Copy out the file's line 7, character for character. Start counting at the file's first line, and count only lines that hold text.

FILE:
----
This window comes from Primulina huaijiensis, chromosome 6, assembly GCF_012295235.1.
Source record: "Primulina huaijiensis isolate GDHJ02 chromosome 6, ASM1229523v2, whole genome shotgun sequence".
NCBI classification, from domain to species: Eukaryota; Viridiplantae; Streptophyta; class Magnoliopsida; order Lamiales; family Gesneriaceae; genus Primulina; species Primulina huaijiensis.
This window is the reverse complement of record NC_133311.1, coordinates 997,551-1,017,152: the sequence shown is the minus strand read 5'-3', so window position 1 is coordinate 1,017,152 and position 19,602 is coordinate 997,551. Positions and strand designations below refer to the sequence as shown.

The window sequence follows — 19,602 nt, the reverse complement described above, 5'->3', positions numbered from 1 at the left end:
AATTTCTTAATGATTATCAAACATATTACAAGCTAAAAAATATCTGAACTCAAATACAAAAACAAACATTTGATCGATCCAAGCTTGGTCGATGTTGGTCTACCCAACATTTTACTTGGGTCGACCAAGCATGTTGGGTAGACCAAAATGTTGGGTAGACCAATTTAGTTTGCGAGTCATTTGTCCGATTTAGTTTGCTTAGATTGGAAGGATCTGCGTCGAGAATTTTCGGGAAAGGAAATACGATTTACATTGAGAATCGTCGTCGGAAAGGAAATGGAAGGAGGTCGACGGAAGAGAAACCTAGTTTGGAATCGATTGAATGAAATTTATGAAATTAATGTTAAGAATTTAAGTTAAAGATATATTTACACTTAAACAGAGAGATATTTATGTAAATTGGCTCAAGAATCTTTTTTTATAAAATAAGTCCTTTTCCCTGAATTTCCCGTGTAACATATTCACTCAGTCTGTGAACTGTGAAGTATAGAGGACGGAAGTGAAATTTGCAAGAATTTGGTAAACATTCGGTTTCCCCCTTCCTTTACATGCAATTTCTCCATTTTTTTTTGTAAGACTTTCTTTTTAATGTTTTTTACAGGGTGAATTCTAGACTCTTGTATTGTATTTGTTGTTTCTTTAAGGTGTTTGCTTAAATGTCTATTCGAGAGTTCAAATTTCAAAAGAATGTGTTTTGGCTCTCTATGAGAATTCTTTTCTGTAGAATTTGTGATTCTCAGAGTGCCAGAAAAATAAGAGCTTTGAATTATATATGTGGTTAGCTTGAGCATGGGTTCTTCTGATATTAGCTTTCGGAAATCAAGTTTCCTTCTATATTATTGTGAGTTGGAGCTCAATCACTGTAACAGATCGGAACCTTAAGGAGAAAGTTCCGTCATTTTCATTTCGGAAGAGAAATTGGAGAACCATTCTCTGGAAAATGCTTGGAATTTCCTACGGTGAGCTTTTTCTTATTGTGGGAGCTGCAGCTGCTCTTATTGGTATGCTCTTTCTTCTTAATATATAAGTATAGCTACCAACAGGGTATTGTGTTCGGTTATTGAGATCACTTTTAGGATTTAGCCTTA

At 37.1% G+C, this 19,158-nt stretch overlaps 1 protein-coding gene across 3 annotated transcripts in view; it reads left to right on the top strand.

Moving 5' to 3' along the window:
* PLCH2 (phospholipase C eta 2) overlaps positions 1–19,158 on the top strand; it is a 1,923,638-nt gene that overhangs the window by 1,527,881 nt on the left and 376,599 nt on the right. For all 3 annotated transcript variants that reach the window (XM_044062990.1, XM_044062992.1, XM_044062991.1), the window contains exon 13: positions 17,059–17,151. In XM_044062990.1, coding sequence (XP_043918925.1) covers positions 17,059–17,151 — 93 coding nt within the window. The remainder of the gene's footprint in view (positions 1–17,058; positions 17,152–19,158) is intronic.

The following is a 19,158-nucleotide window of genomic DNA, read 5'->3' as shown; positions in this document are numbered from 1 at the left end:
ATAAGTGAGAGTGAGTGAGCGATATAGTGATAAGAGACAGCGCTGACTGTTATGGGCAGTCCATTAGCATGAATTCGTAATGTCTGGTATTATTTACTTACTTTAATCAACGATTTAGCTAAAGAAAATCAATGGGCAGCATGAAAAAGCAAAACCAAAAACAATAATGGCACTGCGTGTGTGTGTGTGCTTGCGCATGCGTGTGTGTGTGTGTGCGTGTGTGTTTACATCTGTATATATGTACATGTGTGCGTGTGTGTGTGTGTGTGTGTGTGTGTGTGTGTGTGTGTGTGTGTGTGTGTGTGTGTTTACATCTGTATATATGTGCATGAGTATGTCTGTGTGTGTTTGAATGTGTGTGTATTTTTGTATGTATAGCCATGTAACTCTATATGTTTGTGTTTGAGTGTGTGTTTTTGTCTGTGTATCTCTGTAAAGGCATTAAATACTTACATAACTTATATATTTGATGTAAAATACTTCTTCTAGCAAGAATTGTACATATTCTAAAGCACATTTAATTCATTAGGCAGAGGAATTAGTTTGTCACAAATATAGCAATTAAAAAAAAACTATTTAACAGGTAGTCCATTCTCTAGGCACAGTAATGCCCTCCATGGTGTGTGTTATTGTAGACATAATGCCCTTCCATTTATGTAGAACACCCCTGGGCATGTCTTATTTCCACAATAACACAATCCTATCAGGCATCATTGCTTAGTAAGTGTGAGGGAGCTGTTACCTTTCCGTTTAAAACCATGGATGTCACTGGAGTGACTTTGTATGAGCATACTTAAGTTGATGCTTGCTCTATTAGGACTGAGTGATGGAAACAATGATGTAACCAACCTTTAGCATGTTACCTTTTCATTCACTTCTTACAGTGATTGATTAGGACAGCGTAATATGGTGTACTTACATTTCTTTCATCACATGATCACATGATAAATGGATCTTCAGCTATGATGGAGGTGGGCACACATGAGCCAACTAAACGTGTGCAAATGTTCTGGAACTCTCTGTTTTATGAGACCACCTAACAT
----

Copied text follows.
At 37.1% G+C, this 19,158-nt stretch overlaps 1 protein-coding gene across 3 annotated transcripts in view; it reads left to right on the top strand.